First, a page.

Church of St. George was built as part of the hospital of the New Town of Elbląg intended for the insane and lepers. The hospital was to be established in 1326, while the church could be built either with the foundation of the hospital, or a little later. In the early modern period, the date 1347 began to function as the year of construction, but without justification or confirmation in the documents. The first confirmed references to a functioning hospital appeared in 1357 and 1358, and about the church in 1360, when the townswoman Matze von Blumasche donated her property to it.
The church and hospital functioned thanks to donors, foundations and the support of the New Town council. Only one clergyman was delegated to operate the church itself, a parish priest, first recorded in documents in 1379, when he received a pension for running the church. At the beginning of the 15th century, the original chapel was to be transformed into a brick church. Perhaps, however, it happened a bit later, around 1490, when a donation from Hans Kroner recorded the new church of St. George in the New Town (“neuen St. George von der neuen Stadt”). Earlier records of donations to the church were in 1459, 1461, 1464 and 1488.
In 1597, the ridge turret was renovated and rebuilt. Then, in 1609, the church was extended on the eastern side, and its ceiling was covered with polychrome. During the Napoleonic Wars, in 1813, the church was used as a field hospital for soldiers. It was supposed to be in poor condition, but it avoided more significant misfortunes in the form of fires or war damages, and in 1824, during the renovation of the church of the Three Kings, it even acted as a parish church. In 1945, the church of St. George was the only one in the town to avoid major damages.
The church was situated outside the defensive walls of the New Town of Elbląg, at the road – the dike, running towards the east. Originally it was a half-timbered structure, so it was erected with the use of a wooden frame filled with Gothic bricks. The church was single-space (aisleless), without a chancel separated externally, with narrow walls on a rectangular plan, about 10 meters long and 5.7 meters wide.
In the fifteenth century, the church was transformed into a fully brick, but still aisleless building, slightly larger than the older half-timbered structure (the walls were bricked on the outside, so the church had almost the same dimensions, but it gained massiveness). It was built on a stone foundation, using the monk bond.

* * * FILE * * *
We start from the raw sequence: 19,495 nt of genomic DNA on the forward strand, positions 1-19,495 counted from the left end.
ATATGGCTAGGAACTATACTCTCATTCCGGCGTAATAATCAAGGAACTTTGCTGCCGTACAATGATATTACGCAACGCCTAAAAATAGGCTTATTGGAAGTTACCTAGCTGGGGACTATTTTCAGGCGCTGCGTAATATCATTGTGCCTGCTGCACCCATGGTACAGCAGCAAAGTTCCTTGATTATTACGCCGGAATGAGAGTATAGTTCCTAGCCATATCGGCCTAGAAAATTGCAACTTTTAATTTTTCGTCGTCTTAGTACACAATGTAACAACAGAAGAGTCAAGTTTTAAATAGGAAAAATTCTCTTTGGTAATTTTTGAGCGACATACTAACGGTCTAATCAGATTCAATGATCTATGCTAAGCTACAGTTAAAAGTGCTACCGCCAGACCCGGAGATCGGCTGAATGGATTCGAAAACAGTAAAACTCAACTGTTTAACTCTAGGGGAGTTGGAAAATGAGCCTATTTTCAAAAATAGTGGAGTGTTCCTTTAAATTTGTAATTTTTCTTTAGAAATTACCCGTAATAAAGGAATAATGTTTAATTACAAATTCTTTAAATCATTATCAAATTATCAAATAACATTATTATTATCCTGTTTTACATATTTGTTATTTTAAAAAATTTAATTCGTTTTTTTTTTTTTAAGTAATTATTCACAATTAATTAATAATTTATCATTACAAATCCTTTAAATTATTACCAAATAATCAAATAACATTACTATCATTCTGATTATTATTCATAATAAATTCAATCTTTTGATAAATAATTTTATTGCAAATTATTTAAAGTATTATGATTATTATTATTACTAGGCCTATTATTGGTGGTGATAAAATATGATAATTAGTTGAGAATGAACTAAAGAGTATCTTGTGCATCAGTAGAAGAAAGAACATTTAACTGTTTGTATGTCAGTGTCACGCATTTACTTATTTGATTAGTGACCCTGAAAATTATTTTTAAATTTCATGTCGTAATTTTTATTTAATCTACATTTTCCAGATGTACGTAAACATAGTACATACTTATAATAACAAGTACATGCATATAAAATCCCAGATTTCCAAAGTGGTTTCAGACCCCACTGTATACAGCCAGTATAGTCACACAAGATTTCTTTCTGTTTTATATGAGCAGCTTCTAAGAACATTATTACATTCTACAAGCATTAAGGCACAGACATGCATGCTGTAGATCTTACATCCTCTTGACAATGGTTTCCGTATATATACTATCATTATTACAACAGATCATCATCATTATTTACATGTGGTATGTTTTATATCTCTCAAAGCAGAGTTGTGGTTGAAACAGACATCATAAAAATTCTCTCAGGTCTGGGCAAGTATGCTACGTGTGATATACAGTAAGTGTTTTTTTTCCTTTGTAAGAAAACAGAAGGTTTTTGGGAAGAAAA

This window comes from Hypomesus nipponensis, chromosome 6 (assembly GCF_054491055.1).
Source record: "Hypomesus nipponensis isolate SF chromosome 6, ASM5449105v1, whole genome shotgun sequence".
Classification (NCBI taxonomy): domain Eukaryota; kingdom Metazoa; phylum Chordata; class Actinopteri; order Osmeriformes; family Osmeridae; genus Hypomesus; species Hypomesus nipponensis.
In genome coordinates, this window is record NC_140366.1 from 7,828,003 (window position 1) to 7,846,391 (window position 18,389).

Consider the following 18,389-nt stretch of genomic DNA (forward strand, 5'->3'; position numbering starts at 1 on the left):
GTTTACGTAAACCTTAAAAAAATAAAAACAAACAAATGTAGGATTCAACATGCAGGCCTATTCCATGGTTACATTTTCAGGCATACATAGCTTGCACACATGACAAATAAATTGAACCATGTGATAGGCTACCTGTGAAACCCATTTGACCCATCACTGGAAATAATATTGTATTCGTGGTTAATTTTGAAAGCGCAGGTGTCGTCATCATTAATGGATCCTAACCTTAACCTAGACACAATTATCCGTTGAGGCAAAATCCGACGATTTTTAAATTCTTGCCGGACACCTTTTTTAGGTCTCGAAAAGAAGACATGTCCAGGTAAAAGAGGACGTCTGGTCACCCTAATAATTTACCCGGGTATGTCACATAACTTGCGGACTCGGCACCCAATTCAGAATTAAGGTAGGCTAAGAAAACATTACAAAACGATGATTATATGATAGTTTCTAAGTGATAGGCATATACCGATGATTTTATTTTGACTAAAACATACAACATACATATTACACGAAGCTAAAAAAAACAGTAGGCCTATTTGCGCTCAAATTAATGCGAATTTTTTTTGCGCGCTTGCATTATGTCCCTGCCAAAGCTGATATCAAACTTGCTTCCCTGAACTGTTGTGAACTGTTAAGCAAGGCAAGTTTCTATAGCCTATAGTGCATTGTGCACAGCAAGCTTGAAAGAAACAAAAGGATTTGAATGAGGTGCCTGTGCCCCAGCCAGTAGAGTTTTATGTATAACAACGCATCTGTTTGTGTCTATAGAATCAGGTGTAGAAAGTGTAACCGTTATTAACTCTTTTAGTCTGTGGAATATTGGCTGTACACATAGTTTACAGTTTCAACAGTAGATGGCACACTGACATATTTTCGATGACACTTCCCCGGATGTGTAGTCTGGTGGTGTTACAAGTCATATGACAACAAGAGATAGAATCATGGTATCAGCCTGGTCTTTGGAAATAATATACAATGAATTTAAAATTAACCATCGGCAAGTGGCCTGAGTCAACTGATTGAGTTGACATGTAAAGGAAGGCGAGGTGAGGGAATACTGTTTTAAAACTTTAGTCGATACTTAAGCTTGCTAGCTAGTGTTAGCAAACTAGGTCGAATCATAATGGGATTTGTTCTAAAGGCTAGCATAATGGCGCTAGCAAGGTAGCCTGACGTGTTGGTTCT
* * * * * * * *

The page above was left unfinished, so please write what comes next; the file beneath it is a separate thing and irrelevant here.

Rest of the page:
The gable roof of the church on which there was a timber ridge turret for a bell was based on triangular gables without decorations. The external façades of the perimeter walls were similarly crude, separated only by a plastered band under the eaves of the roof (originally covered with paintings, framed from the west with cornices) and three narrow, pointed blendes on the north side.
The ogival entrance portal, with a smooth transition of moulding between the archivolt and the jambs, was placed on the west side. The interior was not vaulted, despite the fact that buttresses were placed in the corners. The church lighting was provided by narrow, pointed windows, pierced from the south and probably from the east.
The today church is slightly larger than the medieval building from the 15th century due to the expansion of the eastern part in the Baroque period. For this reason, the original eastern wall has not survived, moreover, during numerous early modern renovations, large parts of the perimeter walls were rebuilt or refaced. The western wall shows the least changes together with the gable and the entrance portal. In the southern wall two original windows (west ones) have been preserved.
Biała karta ewidencyjna zabytków architektury i budownictwa, kościół parafialny pw. św. Jerzego, W.Gawryluk, nr 1867, 1993.